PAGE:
Labour MEP Julie Ward says that the county does benefit from EU funding because Cumbria is included with other regions like Cornwall and the Highlands and Islands of Scotland which are "poorer and more peripheral and further away from our capital city, London".
She says the North West region has been a net beneficiary of regional development funding and that she doesn't believe a "London-centric government" would behave in the same way.
UKIP Cumbria chairman Fiona Mills says there is no EU funding and that it is our funding given back to us.
She says it would be better to keep it for ourselves and to let our elected MPs decide how that money is used so "we can be in control of our own destiny".
More now on that question about the economic impact of leaving the European Union:
The Trade Unionist and Socialist Coalition's Carlisle secretary Brent Kennedy says that there's no basis in the forecasts produced by bodies such as the International Monetary Fund and the Treasury which show leaving the European Union would affect the economy.
He says that the people have to fight to get better working conditions and not expect "bureaucrats in Brussels or Westminster" to give them away.
Labour MEP Julie Ward, who supports the remain campaign, says that £65bn of capital has already left the UK since Boris Johnson announced he would be campaigning to leave the European Union.
She says that banks including HSBC are very concerned about the prospect of the UK leaving the European Union.
He's dug up the population estimates produced by the Office of National Statistics for the county:
Remain supporter Bill Lowther says we have to tackle the issues of immigration but be careful as immigrants play a vital role in the National Health Service.
Adrian Rawlinson, who wishes to leave the European Union, says that the fundamental issue around immigration is control and that the UK would be in a better position if it could control the number of immigrants from the European Union.
There are delays of up to 10 minutes on Northern services between Barrow-in-Furness and Foxfield.
It's because of a problem with a level crossing at Askam that means trains are having to run at a reduced speed on all lines.
Delays are expected to continue until 10:00, according to Northern.
Political reporter, BBC Cumbria
Here's the panel for BBC Radio Cumbria's EU debate:
- Fiona Mills - UKIP Cumbria chairman and Vote Leave campaigner.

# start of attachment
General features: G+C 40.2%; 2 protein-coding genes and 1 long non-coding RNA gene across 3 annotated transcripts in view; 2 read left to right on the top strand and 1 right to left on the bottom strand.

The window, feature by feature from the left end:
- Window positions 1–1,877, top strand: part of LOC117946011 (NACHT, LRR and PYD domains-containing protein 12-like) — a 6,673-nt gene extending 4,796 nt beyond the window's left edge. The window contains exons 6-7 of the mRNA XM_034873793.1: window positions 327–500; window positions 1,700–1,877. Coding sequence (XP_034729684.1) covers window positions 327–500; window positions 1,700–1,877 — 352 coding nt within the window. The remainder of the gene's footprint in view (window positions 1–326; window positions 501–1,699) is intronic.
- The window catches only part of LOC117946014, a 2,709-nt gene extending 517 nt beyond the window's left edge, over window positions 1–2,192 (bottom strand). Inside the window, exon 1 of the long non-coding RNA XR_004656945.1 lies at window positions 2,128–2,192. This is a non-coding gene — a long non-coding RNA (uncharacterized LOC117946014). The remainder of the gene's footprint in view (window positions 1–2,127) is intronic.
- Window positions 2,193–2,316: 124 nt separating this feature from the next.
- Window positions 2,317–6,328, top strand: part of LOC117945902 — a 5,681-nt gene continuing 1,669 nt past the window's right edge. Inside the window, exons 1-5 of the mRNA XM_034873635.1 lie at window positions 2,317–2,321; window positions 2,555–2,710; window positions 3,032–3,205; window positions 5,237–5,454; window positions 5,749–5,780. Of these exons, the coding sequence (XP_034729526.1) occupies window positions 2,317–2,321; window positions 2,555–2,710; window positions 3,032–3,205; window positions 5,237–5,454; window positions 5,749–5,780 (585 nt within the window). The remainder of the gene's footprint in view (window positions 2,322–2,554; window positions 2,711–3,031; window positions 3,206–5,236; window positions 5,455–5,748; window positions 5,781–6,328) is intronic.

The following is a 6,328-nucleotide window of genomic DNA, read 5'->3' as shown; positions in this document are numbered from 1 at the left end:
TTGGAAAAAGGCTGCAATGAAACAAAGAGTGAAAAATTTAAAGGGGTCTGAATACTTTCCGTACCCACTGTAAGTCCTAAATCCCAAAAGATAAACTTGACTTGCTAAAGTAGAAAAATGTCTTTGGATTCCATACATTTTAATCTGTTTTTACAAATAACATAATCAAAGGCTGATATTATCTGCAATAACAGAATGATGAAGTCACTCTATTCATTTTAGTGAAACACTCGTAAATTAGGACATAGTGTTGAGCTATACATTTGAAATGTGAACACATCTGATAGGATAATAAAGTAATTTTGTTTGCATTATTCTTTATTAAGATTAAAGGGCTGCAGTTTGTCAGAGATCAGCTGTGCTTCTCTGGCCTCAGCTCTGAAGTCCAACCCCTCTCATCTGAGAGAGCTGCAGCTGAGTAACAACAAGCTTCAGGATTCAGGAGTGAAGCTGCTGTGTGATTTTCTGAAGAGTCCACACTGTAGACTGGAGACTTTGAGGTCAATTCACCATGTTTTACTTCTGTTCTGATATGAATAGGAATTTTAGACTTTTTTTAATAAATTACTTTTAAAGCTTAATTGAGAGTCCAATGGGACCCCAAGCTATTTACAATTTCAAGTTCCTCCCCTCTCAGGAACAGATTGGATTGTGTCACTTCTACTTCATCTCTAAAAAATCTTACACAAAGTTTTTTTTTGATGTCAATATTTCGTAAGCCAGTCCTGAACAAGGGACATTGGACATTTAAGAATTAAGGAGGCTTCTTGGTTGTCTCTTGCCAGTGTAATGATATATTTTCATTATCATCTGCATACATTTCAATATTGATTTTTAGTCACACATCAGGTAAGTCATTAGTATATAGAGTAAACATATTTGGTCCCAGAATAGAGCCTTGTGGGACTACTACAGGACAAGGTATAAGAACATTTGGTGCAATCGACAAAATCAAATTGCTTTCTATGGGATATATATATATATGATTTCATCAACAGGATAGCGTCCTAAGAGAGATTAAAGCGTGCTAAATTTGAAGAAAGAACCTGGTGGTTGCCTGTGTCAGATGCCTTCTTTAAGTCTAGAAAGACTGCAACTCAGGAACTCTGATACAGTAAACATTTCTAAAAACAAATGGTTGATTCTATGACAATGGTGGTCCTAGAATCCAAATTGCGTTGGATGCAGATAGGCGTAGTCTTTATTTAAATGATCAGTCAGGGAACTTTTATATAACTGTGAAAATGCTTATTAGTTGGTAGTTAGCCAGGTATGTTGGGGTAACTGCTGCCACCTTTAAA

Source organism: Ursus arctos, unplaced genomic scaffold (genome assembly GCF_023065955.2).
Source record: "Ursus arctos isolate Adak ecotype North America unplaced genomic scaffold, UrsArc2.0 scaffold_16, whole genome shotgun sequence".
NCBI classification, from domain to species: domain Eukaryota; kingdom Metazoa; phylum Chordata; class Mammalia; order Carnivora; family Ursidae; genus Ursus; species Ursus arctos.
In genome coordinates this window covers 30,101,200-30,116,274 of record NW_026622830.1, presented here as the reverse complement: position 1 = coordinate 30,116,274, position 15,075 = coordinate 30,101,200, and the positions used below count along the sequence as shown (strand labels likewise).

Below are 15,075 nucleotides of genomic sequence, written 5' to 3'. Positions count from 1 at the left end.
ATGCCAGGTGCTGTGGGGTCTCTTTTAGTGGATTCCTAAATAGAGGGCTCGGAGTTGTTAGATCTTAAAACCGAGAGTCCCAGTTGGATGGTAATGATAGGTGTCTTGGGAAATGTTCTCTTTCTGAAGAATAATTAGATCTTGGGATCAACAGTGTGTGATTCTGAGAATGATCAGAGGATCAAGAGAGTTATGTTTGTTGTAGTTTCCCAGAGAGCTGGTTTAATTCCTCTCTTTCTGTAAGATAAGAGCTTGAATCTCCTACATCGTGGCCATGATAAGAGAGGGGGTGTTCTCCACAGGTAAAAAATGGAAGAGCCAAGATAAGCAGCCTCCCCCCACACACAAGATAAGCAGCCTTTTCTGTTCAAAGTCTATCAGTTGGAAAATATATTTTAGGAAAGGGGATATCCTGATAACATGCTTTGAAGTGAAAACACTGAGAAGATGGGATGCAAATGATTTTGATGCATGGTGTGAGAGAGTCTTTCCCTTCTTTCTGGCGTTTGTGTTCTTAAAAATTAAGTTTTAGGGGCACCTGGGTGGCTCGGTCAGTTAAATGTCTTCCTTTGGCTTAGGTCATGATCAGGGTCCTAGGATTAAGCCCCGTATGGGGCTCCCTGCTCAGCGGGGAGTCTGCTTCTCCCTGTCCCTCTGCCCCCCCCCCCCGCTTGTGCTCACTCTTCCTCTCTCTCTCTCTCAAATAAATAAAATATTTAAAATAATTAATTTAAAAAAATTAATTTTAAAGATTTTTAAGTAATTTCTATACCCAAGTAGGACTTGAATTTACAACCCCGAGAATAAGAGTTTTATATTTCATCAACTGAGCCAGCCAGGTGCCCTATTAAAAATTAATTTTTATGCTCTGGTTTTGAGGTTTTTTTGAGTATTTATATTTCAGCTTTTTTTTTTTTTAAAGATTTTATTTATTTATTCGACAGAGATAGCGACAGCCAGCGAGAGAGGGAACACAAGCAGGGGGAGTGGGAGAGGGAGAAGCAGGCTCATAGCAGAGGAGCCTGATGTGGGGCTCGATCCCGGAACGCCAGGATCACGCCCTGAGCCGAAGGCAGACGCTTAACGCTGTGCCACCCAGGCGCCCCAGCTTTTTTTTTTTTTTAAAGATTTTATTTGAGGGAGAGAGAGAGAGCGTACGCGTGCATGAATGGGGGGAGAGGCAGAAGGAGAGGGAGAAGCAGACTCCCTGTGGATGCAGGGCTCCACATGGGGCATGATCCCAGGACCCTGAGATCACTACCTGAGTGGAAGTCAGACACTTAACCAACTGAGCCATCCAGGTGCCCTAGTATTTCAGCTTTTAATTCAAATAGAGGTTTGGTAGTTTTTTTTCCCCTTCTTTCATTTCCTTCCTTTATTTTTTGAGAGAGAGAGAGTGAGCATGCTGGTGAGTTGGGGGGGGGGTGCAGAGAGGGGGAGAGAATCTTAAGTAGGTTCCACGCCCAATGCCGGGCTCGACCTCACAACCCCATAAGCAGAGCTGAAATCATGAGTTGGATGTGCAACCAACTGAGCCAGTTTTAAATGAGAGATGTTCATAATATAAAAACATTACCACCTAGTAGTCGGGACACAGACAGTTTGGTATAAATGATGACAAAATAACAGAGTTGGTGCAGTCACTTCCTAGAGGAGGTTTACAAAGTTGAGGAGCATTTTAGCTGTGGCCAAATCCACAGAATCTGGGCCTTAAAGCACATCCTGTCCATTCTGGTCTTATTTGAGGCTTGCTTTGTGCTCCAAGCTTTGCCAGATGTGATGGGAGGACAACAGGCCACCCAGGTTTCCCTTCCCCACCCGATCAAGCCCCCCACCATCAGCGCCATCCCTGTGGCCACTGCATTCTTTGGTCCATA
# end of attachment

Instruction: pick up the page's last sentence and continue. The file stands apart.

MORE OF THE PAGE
- Brent Kennedy - Carlisle secretary of the Trade Unionist and Socialist Coalition which is campaigning to leave the EU.
- Adrian Rawlinson - Managing Director of Marl International in Ulverson which manufactures LEDs and exports to Europe and other countries.
- Julie Ward - Labour Member of the European Parliament for North West England whose office is in Workington.
- Alistair Mackintosh - Cumbrian delegate for the National Farmers' Union and farmer in Ravenglass
- Bill Lowther - the former head of the films and packaging arm of the international company UCB and from Wigton.
BBC Radio Cumbria
Last week, BBC Radio Cumbria held a referendum debate at the North Lakes Hotel in Penrith to talk about the issues for people in the county to help people make that all important decision.
From 09:00, you'll be able to hear that debate by clicking the play button at the top of the page or listening to BBC Radio Cumbria on your radio.
BBC Radio Cumbria
- Some Cumbrian small business owners fear they'll be forced to close because trade hasn't picked up following December's floods.
- A cyclist has suffered serious injuries after hitting a dry stone wall on the road known as The Struggle near Ambleside (pictured)
- The first edition of a new national newspaper produced by Cumbrian publishers CN Group, called 24 - The North's National, has gone on sale.
Nothing too out of the ordinary when it comes to travelling around the county this morning.
It's a busy morning on some of the major routes around Kendal and Windermere but traffic is moving.
There are temporary traffic lights on the A65 Main Street near the Enyeat Road junction at Millness in the south of the county near to Crooklands.
It's to allow work on a gas main there.
Journalist, BBC Cumbria
Good morning and welcome to our live news, sport, weather and travel updates for Cumbria.
It's a grey start but at least it should be dry in most of the county. There are even a few sunny spells on the way too.